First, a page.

Scottish councils to be allowed to run bus services


The Scottish Government has said it plans to commence by July powers that will formally allow local authorities to run their own bus services.

Secondary legislation to enable bus franchising and partnership options will also be introduced before the end of next year.

Officials said work to implement the ‘ambitious’ new bus legislation provided by the Transport (Scotland) Act 2019 was paused as a consequence of COVID-19 and the need to shift focus and support bus operators in navigating the pressures of the pandemic.


However, this work recommenced in early 2021 with consultation to inform the development of the necessary secondary legislation and guidance conducted in the latter half of 2021.

The consultation results and analysis have now been published by Transport Scotland.

Transport minister Jenny Gilruth said: ‘Local authorities asked for greater powers to run their own bus services and I’m pleased the Scottish Government will now deliver this.

‘As with many aspects of the Transport Act, the provisions empower local authorities with the flexible tools they need to respond to their own transport challenges. Not every local authority will want to run their own bus services – some may opt for a partnership or franchise approach. What’s key is that local authorities will soon have greater tools at their disposal to revitalise bus services where required.’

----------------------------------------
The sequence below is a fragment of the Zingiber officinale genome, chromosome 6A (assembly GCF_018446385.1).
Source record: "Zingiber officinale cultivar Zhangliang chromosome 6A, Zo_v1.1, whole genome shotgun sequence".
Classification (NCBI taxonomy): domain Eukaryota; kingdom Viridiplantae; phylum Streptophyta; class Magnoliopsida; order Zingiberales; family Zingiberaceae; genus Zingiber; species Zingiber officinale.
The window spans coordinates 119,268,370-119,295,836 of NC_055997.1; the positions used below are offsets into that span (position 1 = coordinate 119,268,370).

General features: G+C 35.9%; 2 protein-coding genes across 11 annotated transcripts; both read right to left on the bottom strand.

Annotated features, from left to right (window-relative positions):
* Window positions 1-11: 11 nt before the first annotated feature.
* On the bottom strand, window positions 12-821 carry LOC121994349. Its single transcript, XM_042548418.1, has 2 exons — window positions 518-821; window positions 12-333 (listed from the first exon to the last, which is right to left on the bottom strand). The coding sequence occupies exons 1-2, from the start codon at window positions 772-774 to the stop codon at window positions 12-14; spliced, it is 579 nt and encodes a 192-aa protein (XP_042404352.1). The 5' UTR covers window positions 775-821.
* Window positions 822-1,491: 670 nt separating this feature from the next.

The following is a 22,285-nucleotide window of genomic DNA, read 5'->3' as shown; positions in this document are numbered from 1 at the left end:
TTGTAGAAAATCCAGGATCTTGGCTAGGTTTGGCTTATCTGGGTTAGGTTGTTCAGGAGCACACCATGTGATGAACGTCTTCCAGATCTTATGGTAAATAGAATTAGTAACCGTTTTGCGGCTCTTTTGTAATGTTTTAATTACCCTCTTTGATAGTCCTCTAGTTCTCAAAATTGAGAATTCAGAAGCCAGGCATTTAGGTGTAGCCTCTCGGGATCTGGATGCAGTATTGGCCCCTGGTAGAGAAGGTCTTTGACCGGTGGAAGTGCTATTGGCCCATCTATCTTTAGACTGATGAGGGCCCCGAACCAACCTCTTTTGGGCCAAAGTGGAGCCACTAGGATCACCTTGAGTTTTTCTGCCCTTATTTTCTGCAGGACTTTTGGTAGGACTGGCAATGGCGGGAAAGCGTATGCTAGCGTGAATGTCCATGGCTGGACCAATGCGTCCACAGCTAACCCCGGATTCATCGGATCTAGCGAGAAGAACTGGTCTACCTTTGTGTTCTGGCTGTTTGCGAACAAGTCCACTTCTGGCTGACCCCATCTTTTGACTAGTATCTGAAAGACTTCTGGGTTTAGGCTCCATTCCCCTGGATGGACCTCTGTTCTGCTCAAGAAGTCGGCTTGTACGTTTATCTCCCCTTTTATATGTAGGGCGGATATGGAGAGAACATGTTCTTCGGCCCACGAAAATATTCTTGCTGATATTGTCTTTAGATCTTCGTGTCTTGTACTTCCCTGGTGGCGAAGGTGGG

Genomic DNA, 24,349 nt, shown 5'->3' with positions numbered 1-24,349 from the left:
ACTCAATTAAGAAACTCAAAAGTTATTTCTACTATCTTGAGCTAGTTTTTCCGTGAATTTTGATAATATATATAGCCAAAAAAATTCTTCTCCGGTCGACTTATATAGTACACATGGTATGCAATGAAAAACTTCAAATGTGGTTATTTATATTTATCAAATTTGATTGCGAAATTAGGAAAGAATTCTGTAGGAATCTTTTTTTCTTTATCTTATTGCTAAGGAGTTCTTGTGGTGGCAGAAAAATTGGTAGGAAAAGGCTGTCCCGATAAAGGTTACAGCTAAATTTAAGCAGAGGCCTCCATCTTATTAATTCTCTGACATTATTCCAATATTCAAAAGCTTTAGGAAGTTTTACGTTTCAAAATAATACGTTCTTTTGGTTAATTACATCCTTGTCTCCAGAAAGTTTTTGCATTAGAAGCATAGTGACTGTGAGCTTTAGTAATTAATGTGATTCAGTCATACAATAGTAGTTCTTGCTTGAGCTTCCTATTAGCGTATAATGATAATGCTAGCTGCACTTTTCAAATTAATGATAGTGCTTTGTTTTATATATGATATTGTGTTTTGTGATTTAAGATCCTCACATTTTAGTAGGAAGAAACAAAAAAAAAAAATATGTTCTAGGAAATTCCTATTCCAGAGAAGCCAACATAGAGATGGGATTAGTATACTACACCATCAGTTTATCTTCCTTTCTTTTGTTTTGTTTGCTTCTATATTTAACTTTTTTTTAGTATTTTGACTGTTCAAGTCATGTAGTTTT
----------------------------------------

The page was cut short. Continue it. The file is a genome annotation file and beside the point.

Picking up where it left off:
Officials said local authorities will be able to run their own services ‘in any way they see fit within the wider context of their obligations’, with this power sitting alongside their existing ability to subsidise services.

Bus Service Improvement Partnerships are a new type of statutory partnership between local transport authorities and bus operators, while franchising is a system that allows local authorities to award exclusive rights to run certain bus services to the most competitive bidder for a set period under certain conditions.

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